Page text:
"I assume that driving bans will not come in the future," says Dudenhöffer.

"The new vehicles make it possible to comply with the NOx limit values ​​in large cities."

There are many diesel models on the market that have covered many kilometers after a short time.

Is that a problem?

"Generally speaking, it is true that long car journeys are better than multiple short journeys," explains TÜV Süd.

Nevertheless, the TÜV experts recommend vehicles with low mileage when buying a used car.

Also because this minimizes the risk of invisible wear on the engine and gearbox.

The TÜV also recommends checking the chassis geometry of the car before buying it.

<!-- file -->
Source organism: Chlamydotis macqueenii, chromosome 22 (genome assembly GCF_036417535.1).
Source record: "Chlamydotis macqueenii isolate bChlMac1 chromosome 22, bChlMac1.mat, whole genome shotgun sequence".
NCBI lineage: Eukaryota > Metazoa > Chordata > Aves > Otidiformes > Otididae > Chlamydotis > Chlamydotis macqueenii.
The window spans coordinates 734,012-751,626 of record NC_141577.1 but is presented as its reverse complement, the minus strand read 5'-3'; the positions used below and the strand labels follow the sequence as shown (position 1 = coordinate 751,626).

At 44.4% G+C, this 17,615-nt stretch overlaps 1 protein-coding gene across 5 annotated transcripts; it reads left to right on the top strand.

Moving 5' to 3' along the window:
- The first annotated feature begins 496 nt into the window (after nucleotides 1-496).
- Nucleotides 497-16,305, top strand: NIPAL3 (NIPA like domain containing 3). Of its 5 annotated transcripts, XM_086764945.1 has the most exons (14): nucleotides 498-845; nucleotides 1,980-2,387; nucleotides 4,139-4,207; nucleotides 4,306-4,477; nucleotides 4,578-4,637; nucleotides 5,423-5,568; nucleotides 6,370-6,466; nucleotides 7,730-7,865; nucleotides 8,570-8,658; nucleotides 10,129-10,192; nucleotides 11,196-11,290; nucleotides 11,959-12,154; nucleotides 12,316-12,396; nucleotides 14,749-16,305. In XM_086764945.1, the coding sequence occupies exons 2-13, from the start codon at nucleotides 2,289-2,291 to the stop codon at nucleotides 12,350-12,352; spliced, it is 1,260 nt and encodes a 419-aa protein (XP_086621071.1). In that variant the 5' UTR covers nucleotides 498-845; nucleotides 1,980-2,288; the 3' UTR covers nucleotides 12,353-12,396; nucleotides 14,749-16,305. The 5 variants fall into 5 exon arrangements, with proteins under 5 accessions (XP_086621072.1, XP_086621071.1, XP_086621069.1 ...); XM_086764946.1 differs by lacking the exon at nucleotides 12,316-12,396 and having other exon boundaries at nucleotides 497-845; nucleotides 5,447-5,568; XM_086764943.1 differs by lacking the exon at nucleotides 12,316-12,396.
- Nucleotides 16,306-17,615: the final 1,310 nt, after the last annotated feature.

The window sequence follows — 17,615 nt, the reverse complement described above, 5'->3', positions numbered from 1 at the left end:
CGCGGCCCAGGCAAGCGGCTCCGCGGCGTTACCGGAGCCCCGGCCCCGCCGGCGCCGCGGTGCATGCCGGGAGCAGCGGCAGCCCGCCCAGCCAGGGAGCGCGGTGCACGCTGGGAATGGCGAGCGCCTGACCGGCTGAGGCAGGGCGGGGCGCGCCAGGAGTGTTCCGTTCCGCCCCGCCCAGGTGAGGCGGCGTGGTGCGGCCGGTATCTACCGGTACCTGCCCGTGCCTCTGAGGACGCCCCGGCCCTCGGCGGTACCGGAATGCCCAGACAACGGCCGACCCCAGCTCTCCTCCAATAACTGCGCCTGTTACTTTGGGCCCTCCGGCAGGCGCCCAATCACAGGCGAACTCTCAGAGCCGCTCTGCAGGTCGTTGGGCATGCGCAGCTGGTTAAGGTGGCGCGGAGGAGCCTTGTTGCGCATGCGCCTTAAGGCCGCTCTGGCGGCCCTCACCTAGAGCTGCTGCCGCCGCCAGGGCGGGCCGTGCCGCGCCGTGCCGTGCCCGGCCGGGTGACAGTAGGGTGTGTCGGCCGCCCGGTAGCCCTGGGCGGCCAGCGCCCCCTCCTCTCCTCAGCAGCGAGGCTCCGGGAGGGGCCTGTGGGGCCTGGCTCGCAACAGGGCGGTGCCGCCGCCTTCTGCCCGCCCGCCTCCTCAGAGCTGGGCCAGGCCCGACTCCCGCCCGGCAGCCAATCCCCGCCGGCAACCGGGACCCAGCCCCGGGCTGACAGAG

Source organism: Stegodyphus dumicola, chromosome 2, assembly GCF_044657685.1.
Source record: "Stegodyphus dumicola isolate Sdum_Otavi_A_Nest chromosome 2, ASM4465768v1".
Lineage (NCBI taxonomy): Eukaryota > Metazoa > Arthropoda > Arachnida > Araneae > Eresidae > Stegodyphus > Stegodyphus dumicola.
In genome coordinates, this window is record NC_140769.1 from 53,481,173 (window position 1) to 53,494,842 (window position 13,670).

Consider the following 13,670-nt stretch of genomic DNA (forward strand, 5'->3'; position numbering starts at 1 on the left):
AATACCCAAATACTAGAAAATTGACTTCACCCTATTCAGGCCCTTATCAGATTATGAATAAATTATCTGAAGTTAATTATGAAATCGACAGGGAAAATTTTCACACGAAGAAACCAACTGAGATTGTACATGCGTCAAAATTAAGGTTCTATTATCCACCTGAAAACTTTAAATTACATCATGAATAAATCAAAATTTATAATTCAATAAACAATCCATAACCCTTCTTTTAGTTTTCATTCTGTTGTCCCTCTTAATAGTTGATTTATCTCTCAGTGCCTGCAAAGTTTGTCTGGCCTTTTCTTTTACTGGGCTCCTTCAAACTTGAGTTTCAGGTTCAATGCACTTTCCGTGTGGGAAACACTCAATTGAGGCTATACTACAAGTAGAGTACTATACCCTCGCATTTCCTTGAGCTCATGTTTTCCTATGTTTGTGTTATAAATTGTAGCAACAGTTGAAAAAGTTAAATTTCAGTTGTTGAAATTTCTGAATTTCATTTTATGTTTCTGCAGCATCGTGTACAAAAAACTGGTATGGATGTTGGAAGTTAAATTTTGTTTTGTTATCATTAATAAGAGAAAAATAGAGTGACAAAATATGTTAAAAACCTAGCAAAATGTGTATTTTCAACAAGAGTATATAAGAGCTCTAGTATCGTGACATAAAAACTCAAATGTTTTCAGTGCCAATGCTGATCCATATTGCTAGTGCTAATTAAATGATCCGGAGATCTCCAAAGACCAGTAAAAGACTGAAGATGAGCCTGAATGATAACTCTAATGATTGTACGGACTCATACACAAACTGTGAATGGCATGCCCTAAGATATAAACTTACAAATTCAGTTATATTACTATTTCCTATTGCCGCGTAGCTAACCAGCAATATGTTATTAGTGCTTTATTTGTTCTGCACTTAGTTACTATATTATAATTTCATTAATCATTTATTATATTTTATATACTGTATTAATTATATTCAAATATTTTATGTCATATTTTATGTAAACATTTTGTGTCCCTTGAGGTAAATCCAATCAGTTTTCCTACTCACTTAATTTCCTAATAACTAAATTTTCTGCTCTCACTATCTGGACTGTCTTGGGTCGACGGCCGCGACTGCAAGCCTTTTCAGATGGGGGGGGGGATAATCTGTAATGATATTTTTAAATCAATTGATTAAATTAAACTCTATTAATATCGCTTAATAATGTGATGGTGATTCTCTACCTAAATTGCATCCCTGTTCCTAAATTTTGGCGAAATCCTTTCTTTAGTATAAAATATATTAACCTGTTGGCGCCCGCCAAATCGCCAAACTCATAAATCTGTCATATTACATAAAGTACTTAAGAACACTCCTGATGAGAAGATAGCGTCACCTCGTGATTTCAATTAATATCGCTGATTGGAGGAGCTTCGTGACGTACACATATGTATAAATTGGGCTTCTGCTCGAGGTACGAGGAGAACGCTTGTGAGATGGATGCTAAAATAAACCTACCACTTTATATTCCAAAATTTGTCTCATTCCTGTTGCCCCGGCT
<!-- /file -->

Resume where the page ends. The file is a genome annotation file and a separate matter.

This can be done with a critical look at the tires: If there is uneven tread wear, caution is required.

In addition, the condition of the clutch should be checked in cars with manual transmission.

For electrified models, it is advisable to check the battery status with a diagnostic device.

Another advantage of leasing returns is that leasing companies and dealers are legally obliged to provide a guarantee when selling.

The cars are therefore completely checked again after the end of the leasing contract - usually by TÜV or Dekra.

Especially in the case of commercial leasing returns, but usually also in the case of private ones, the maintenance history is complete and any damage has been professionally repaired at authorized workshops.

The risk of having to trust the seller alone with the information about the car is therefore very low with this type of used vehicle.

Source: spiegel

All tech articles on 2021-05-14